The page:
The Pleasure of My Company [Steve Martin] - The greatest obtacles are those we impose upon ourselves. As for the deepest wounds, they tend to come from those who love us considerably less than by all rights they should. This wonderful little book eloquently expresses both of these points. It belongs to that popular category of fiction which is narrated in first person from the perspective of a character who is emotionally and/or mentally challenged, thus magnifying commonplace exploits to Mount Everest proportions. I'm looking for a shorter term to name this genre so that perhaps I will be given official credit. The Pleasure of My Company falls into this category, yet also rises above it in spite of its brevity. The book is not a single word longer than it needs to be yet manages to elicit an impressive number of smiles and chuckles, then closes with a flourish that tugs at the heart. Steven Martin is a fine writer indeed.
The Polished Hoe [Austin Clarke] - The pace of the narrative mirrors that of the characters it is about - island time. If you're looking for brain candy or twists and turns every few pages that will keep you on the edge or your seat and cause you to speed through the reading process in a couple hours, this isn't the book for you. But it's pretty good if not quite great and I'd definitely recommend this novel to fans of well written literary fiction.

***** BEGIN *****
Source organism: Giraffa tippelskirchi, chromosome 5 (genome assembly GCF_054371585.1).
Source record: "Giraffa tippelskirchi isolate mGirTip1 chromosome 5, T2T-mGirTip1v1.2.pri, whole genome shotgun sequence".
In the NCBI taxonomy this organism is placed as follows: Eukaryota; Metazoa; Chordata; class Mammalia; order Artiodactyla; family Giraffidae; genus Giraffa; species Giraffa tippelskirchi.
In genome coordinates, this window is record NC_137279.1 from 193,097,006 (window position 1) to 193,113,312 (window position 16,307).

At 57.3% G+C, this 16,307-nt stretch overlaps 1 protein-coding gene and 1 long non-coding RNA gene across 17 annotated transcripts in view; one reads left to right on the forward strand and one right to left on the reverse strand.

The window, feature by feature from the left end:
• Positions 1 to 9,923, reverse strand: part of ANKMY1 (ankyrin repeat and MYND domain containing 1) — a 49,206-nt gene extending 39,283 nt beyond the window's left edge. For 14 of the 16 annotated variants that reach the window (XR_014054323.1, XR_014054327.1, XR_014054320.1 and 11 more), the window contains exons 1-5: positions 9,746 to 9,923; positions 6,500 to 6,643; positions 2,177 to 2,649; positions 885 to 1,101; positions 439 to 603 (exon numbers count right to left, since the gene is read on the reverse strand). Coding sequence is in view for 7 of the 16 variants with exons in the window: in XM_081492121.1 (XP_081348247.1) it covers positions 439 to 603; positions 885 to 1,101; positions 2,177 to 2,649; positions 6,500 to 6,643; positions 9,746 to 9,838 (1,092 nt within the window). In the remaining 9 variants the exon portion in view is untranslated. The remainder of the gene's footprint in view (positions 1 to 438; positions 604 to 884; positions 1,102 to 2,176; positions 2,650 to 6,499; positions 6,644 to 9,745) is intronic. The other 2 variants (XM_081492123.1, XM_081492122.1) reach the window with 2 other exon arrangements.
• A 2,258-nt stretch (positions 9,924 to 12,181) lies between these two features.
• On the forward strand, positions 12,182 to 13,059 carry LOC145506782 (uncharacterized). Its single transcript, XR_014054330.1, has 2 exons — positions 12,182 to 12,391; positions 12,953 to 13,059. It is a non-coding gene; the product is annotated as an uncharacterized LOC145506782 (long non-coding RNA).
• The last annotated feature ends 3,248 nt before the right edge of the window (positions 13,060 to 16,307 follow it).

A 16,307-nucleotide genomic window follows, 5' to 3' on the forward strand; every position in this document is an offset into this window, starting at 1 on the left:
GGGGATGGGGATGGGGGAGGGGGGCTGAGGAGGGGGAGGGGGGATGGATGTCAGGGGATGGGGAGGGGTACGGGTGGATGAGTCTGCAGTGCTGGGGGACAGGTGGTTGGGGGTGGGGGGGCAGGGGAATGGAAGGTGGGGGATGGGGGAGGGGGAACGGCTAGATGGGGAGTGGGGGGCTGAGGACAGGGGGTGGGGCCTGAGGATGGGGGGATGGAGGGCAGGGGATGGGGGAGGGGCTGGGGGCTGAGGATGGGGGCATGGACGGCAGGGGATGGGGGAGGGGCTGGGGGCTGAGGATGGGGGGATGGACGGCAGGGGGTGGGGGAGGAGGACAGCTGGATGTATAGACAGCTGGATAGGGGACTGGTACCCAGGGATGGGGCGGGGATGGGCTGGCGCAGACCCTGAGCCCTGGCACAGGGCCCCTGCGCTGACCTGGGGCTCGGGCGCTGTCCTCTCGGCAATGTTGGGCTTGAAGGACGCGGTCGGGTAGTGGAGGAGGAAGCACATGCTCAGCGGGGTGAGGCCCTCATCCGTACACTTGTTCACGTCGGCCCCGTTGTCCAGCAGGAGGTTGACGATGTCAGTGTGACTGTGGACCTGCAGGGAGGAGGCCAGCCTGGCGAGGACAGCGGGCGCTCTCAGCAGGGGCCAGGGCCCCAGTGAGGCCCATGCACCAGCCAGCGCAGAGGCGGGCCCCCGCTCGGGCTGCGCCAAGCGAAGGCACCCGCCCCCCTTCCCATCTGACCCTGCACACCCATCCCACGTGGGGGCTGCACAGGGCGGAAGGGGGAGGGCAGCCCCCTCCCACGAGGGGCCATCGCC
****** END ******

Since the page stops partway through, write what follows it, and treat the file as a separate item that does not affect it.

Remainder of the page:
Rant: An Oral Biography of Buster Casey [Chuck Palahniuk] - What a fascinating read by a ridiculously talented author. Other than being a fan of the film version of his novel "Fight Club", I didn't know a whole lot about him. Now I know that he is a writer to greatly admire and envy. It took me a few pages to adjust to the experimental form this novel is written in, but once its hooks were in me the book never let go of my rapt attention. Slowly but surely it reveals its secrets, not showing you the little man behind the Wizard of Oz in one fell swoop, but rather, exposing the method behind the madness in brilliant little increments. By the end I was left in a joyous daze. My perception of reality will never be quite the same.
The Road [Cormac McCarthy]- I expected another good read from this Cormac McCarthy book and as usual he did not disappoint. If you're looking for optimism or to be uplifted, steer clear of this novel. If you can appreciate a masterly set tone of isolation and despair, a brilliant exploration of survival instincts, and a somber ode to parental love in an apocalytic setting, this is just the book for you.